One Man’s Opinion

Dick Nicholas

Volume 8, Number 12
December 2000

On Palm Sunday, April 9, 1865, Robert E. Lee’s Army of Northern Virginia formally surrendered at the sleepy little village of Appomattox Court House. However, that was not the end of hostilities between the North and South. It took nearly three more weeks for the remnants of General Joseph E. Johnston’s army in North Carolina to receive the same terms of surrender that Grant had given to Lee. But, even then, the turmoil of the war continued.

Jefferson Davis and his party were finally captured in Irwinville, Georgia, on May 10, and three days later, the Confederates won the last land fight of the war in a skirmish at Palmito Ranch, Texas, on May 13. Unbelievably, the Confederate raider Shenandoah continued capturing and sinking Union whaling ships in the Pacific until it finally gave up the cause on November 6 in Liverpool England.

The termination of the conflict has been aptly called “the long surrender.” Leaving aside the political problems associated with the reconstruction era, the Confederate soldiers returned home to a devastated landscape and economy. Some, including the imprisoned Jefferson Davis, remained defiant. Most felt that they were soldiers without a country, and many looked to a house at 707 East Franklin Street in Richmond for inspiration and guidance. There, in a house still standing today, Robert E. Lee retired for a few months after Appomattox, and contemplated his own as well as the country’s future. For much of the people of the South, Lee was the country.

All of Lee’s public utterances reflected his view that his devastated Virginia and the South must go forward. To one of his soldiers considering fleeing west to greener pastures he said: “Don’t leave Virginia. Our country needs her young me now.” In a letter to his devoted aid, Colonel Walter Taylor, who had told him of the misery and discontent of many Confederate veterans, Lee wrote: “Tell them they must all set to work, and if they cannot do what they prefer, do what they can. Virginia needs wants all their aid, all their support, and the presence of all her sons to sustain and recuperate her.”

In testimony before a hostile congressional committee in 1866, Lee continued to advocate reconciliation and the uniting of the nation. He emphasized that the war was over, and refused to be baited into any sort of debate on the divisive issues of the conflict or the conduct of the war.

Lee let his actions speak for his convictions. In August of 1865, barely four months after surrendering his army, he accepted the job as president of the little poverty-stricken school in Lexington known as Washington College where he could help educate the young men of the South for the future. Lee accepted the job offer with some reservation, however, because he had been excluded from the general amnesty and pardon given to Confederate soldiers. He felt that as president of the college, he might bring hostility and injury to the institution. Fortunately for all of us, Washington College dismissed his concern, and proceeded to hire him. Due to a bureaucratic error, Lee’s formal request for a pardon was inexplicably lost in State Department files for over a hundred years, and his citizenship was not restored until President Ford signed a bill in 1975.

In spite of Lee and the efforts of others towards restoring unity and reconciliation in the nation, there were some who stubbornly refused to accept defeat and the thought of living under the Yankee government. The bitterness and disgrace were too much for them to tolerate. One of the more extreme examples occurred on July 4, 1865, when Brigadier General Jo Shelby led about 500 “irreconcilables” across the Rio Grande at Eagle Pass, Texas, into Mexico. A column of infantry, cavalry, and artillery started across the river. In midstream they paused. The soldiers then bared their heads, and came to attention. As a bugler sounded a mournful call, a trooper weighted down the tattered Confederate battle flag with a rock, and tossed the stone into the muddy water. With that, Shelby led he column into exile in Mexico on his way to the court of Emperor Maximillian. The whole scene sounds like something out of an old John Wayne movie!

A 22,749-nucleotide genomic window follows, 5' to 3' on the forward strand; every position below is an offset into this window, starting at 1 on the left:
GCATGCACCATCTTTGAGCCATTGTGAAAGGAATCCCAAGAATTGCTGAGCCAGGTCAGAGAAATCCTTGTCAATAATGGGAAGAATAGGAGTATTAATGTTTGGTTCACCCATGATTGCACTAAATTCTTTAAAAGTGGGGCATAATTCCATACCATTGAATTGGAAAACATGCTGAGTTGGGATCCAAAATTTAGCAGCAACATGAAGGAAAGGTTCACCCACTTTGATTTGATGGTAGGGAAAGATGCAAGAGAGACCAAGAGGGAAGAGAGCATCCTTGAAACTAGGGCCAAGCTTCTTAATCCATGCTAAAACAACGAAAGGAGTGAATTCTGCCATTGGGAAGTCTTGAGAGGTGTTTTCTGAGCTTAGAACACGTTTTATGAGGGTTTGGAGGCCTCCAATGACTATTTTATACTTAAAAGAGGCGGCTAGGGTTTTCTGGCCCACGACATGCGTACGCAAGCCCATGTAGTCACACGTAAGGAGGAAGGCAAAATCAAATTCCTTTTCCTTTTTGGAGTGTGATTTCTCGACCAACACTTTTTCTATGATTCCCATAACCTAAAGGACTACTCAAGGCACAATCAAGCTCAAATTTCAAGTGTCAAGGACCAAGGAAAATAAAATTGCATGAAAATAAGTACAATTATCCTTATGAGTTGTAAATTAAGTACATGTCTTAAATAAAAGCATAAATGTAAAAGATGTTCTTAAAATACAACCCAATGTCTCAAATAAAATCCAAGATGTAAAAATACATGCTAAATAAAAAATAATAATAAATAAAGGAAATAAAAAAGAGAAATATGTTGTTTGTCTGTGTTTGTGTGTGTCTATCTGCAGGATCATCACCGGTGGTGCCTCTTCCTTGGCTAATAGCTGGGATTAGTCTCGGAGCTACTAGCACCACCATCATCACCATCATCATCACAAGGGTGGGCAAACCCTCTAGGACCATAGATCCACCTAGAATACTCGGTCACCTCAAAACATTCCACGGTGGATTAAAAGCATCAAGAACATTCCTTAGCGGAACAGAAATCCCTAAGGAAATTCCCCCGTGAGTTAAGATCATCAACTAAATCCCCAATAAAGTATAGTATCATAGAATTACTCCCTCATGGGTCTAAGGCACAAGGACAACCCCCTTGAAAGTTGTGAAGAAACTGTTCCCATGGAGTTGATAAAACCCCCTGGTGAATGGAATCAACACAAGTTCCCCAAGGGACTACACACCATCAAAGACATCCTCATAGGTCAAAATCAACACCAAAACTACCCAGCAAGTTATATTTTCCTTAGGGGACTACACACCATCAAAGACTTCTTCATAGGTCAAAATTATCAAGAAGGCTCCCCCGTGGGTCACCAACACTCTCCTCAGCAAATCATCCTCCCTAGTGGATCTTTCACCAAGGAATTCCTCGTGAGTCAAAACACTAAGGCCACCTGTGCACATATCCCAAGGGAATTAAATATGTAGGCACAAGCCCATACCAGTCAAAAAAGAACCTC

Numerous other notables of the Confederacy including a passel of governors, generals, senators, and congressmen followed Shelby. While many of those fleeing to Mexico were from the western states and armies of the Confederacy such as Shelby, Kirby Smith, and Sterling Price, the Army of Northern Virginia was also well represented by men such as Jubal Early, John B. Magruder, and John McCausland. In addition, Commodore Mathew Fontaine Maury of Virginia, the world’s first oceanographer, soon joined the group.

Another group of “irreconcilables” ended up in Brazil, of all places, and established a colony, which has persisted to this day. Although thoroughly absorbed into Brazil at this late date, some of the descendants of these people are said to still retain facets of Southern culture and traditions.

For the migrants to Mexico, however, it was another story. Maximillian was soon gone, and the charms and opportunities of the new life south of the border quickly faded. While some drifted into other ventures, most soon returned home.

In the end, the bitterness and despair of the South passed, and Lee’s admonition to the young men to stay home was a major factor in helping to bring about a United States. As a demonstration of the new harmony, and reunion, by 1898 a very corpulent Fitzhugh Lee was commissioned as major general of volunteers for the Spanish-American War. Perhaps fortunately, for both him and the American cause, the 67-year-old former Confederate cavalryman was too fat to mount a horse and never saw any action.